Asking Questions During the Interview Process

Interviewing is never easy no matter how skilled or comfortable you are when it comes to selling yourself.  Preparation prior to the interview can be involved and the amount of interviews within an interview loop can be demanding. The agonizing waiting period between the final interview and offer can be stressful. But, throughout the whole process, many job seekers are more focused on impressing the interviewer and landing that offer, causing them to forget that the interview is mutually beneficial for them, as well. This process is a prime time for a job seeker to investigate the company by asking deep questions to as many interviewers as possible. This can ensure that the company is worth the effort.

When I was in talent acquisition, I’d often ask my candidates if they had any questions at the end of the interview. A good portion of the time, candidates didn’t have any. Or if they did, they were often very basic. The questions typically covered things like pay, expectations, management style and so on. Many of those questions could have been answered by simply reviewing the job description or doing research on the company. In the end, the responses didn’t clearly show a candidate why this is a good employer for them for the long-term. Knowing salary details and day-to-day duties are important, but it doesn’t get to the core regarding what else the candidate would face if they accepted an offer. More importantly, the answers could easily be a canned, elevator-speech that gives no deeper insight. When all is said and done, a candidate may accept a job only to realize that there are a ton of deal breakers that they missed.

Whenever I’m interviewing somewhere, I like to take the time to ask each interviewer unique questions. It’s a fantastic way to learn about their experiences and the variations between them, allowing you to get a fuller picture of the company. It doesn’t necessarily have to be job-specific; the questions can have a range between job details, company culture, values, general experiences/examples and so on. The important thing is not to just listen to the responses, but also to take notice of their reactions when answering. Does their face light up? Do they seem cautious and guarded? Is it a genuine answer or does it seem practiced and calculated? These things can help you see which responses are more honest and which ones seem suspiciously reserved.

Some questions might include:

  • What was a defining moment at the company that made you say, “This is why I’m here”?
  • Do you have an example of a situation internally or with a client that resonated with you?
  • What makes you proud to work here?
  • What is the dynamic of the team you work with? How do they function during good times? More importantly, how do they work together during the bad?
  • What makes your experience with this employer different from previous ones? What makes you stay?
  • What is one project that you could work on at the company, whether you believe it would be implemented or not?

Hearing their stories is a great way for a candidate to envision themselves at the company. Even if all of the responses are positive, some of the answers might shed light on things that a candidate does or does not want to face at their workplace. These things should be considered heavily along with the traditional aspects such as compensation, benefits, perks, culture, employee value proposition, job, department, managers and the like.  When an individual spends a significant time at work, it’s best to identify whether it is a right fit or not.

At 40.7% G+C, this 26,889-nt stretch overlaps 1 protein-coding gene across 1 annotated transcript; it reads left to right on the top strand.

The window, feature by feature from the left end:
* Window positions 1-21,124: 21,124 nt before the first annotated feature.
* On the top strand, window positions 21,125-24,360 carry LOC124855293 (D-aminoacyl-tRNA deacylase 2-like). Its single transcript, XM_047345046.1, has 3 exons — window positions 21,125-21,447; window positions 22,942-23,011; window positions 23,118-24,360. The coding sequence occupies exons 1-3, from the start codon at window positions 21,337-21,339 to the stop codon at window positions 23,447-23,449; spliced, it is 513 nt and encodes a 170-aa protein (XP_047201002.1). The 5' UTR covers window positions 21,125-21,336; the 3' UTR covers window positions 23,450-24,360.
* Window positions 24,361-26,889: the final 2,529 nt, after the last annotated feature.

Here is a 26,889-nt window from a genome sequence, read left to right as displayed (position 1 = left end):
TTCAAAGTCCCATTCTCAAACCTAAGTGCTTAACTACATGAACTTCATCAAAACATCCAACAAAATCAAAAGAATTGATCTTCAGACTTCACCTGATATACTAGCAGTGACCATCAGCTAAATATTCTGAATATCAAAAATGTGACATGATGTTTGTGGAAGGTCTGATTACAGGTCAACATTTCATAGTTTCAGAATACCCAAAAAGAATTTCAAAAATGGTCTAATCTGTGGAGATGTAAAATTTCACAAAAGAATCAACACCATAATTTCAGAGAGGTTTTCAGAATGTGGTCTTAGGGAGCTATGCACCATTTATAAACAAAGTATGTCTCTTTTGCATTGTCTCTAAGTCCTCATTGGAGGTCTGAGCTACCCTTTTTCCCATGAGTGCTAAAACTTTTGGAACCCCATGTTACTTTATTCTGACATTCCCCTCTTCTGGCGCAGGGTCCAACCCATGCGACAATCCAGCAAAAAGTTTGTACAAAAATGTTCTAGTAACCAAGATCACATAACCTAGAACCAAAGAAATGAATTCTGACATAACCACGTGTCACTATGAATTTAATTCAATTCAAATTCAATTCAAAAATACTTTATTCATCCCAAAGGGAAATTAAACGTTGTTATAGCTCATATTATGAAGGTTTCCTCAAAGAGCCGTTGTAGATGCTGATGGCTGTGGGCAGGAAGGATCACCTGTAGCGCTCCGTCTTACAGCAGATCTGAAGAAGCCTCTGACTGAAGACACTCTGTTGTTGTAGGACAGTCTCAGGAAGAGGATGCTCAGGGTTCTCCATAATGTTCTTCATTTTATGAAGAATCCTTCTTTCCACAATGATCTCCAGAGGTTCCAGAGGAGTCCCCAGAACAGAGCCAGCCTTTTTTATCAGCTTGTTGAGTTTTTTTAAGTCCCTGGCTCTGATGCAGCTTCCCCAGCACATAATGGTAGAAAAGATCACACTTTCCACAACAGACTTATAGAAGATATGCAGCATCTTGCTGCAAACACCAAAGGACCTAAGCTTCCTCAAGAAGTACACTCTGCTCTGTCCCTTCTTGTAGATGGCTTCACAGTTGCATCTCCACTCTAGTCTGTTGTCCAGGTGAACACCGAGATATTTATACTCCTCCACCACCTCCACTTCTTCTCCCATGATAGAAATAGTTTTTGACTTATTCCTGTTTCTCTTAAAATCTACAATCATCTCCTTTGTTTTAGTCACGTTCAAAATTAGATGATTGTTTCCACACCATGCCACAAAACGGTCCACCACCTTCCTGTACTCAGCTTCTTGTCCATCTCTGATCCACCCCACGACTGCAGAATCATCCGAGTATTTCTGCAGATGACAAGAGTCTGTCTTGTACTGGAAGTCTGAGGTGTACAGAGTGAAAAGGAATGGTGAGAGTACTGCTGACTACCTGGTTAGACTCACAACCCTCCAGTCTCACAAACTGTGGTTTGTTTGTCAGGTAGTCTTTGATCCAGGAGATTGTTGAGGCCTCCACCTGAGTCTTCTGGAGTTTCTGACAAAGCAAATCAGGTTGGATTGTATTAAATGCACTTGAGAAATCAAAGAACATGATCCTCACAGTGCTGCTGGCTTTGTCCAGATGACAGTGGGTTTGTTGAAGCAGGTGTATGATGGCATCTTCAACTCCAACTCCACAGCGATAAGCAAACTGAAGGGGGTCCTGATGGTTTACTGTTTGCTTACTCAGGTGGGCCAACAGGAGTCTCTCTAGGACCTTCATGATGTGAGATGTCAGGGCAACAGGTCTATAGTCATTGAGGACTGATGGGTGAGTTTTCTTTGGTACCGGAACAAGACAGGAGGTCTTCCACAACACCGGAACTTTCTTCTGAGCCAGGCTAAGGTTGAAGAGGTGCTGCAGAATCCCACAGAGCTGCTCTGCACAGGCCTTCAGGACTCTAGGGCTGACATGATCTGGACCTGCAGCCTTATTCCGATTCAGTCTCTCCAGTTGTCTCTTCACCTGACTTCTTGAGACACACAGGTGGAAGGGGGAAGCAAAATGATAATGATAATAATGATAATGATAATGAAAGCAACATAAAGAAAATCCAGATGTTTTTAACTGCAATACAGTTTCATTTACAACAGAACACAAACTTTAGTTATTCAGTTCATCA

The Importance of Accurate Interview Notes

Interviews have evolved. No longer do people go through one or two face-to-face interviews before landing a job. The interview process has become more complex, with variations of interview options and multiple people involved in the process. With that in mind, it’s not impossible for candidate information and responses to get lost in translation. Could interviewers create issues by filling in the blanks while writing up their interview notes?

Recently, I’ve been thrown back into the trenches of recruiting. Although my current job deals with strategy, it’s amazing to see how much recruiting has progressed since the time I’ve been directly involved in it and it’s great to remember all the little things that go into the recruiting and interviewing process, from sourcing, to outreach, interviewing and submittals. In the current project I’m involved in, we’re even utilizing the live video interviewing technology. And as always, HR compliance is definitely stressed through this process.

As I’ve been going through the interviews and getting back into the swing of things, I recall the importance of keeping interviews conversational. Rather than interrogative, it’s important to cover the questions on the interview screener and even more important to ask follow up questions throughout the process.

But why are follow up questions important?

As the candidate is moved throughout the process, many people will come in contact with them. From recruiters, hiring managers, department heads, and so on, many people will be interviewing them on different things. And, as such, many people will rely on the previous interviewer’s notes to get a background story prior to interviewing them. Certain questions need to be documented and a detailed synopsis should be written up and passed on to the next interviewer. But what happens if responses get misconstrued?

Communication is fascinating and many different people can perceive the same information in different ways. Additionally, people’s minds can connected points A to B with little information. But, how things are understood (or misunderstood) and people’s ability to fill in the blanks can affect the end result of what the candidate really meant. This can skew information and potentially disqualify a candidate from progressing when they were actually a great fit.